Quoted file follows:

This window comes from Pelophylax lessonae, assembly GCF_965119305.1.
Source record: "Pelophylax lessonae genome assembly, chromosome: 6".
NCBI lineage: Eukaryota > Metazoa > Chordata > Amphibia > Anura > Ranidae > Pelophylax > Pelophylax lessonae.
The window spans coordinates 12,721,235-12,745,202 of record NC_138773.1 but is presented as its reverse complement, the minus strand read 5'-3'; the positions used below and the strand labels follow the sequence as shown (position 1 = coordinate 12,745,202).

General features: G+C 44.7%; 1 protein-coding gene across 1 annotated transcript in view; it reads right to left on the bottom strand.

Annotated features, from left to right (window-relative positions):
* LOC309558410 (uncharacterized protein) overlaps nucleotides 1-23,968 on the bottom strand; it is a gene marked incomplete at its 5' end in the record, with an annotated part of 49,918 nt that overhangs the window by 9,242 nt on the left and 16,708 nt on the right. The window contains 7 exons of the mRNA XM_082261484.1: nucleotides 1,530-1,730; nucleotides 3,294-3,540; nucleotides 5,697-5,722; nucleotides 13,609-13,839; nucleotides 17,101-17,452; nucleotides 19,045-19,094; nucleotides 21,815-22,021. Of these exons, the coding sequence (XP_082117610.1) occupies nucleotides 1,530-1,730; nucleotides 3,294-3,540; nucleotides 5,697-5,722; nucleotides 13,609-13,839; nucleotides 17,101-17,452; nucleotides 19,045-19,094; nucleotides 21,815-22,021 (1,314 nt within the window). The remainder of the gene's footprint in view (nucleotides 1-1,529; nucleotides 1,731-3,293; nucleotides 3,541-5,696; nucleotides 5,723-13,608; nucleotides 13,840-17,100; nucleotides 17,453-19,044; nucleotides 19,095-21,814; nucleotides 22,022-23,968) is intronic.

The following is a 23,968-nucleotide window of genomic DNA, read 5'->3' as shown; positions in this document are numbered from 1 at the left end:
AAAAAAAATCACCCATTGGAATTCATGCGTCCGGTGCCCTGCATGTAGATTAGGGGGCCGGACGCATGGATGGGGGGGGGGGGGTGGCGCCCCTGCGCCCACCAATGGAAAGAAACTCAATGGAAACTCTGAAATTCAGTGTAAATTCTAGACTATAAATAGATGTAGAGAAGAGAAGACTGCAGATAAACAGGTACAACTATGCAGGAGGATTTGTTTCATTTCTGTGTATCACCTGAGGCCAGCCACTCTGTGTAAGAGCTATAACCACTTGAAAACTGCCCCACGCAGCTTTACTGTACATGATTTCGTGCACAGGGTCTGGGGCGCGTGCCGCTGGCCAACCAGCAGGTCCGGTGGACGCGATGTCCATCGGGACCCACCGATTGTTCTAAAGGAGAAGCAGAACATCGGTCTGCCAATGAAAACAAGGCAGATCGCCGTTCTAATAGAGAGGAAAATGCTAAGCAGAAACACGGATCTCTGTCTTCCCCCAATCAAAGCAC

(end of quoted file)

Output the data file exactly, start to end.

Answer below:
This window comes from Pelophylax lessonae, assembly GCF_965119305.1.
Source record: "Pelophylax lessonae genome assembly, chromosome: 6".
NCBI lineage: Eukaryota > Metazoa > Chordata > Amphibia > Anura > Ranidae > Pelophylax > Pelophylax lessonae.
The window spans coordinates 12,721,235-12,745,202 of record NC_138773.1 but is presented as its reverse complement, the minus strand read 5'-3'; the positions used below and the strand labels follow the sequence as shown (position 1 = coordinate 12,745,202).

General features: G+C 44.7%; 1 protein-coding gene across 1 annotated transcript in view; it reads right to left on the bottom strand.

Annotated features, from left to right (window-relative positions):
* LOC309558410 (uncharacterized protein) overlaps nucleotides 1-23,968 on the bottom strand; it is a gene marked incomplete at its 5' end in the record, with an annotated part of 49,918 nt that overhangs the window by 9,242 nt on the left and 16,708 nt on the right. The window contains 7 exons of the mRNA XM_082261484.1: nucleotides 1,530-1,730; nucleotides 3,294-3,540; nucleotides 5,697-5,722; nucleotides 13,609-13,839; nucleotides 17,101-17,452; nucleotides 19,045-19,094; nucleotides 21,815-22,021. Of these exons, the coding sequence (XP_082117610.1) occupies nucleotides 1,530-1,730; nucleotides 3,294-3,540; nucleotides 5,697-5,722; nucleotides 13,609-13,839; nucleotides 17,101-17,452; nucleotides 19,045-19,094; nucleotides 21,815-22,021 (1,314 nt within the window). The remainder of the gene's footprint in view (nucleotides 1-1,529; nucleotides 1,731-3,293; nucleotides 3,541-5,696; nucleotides 5,723-13,608; nucleotides 13,840-17,100; nucleotides 17,453-19,044; nucleotides 19,095-21,814; nucleotides 22,022-23,968) is intronic.

The following is a 23,968-nucleotide window of genomic DNA, read 5'->3' as shown; positions in this document are numbered from 1 at the left end:
AAAAAAAATCACCCATTGGAATTCATGCGTCCGGTGCCCTGCATGTAGATTAGGGGGCCGGACGCATGGATGGGGGGGGGGGGGTGGCGCCCCTGCGCCCACCAATGGAAAGAAACTCAATGGAAACTCTGAAATTCAGTGTAAATTCTAGACTATAAATAGATGTAGAGAAGAGAAGACTGCAGATAAACAGGTACAACTATGCAGGAGGATTTGTTTCATTTCTGTGTATCACCTGAGGCCAGCCACTCTGTGTAAGAGCTATAACCACTTGAAAACTGCCCCACGCAGCTTTACTGTACATGATTTCGTGCACAGGGTCTGGGGCGCGTGCCGCTGGCCAACCAGCAGGTCCGGTGGACGCGATGTCCATCGGGACCCACCGATTGTTCTAAAGGAGAAGCAGAACATCGGTCTGCCAATGAAAACAAGGCAGATCGCCGTTCTAATAGAGAGGAAAATGCTAAGCAGAAACACGGATCTCTGTCTTCCCCCAATCAAAGCAC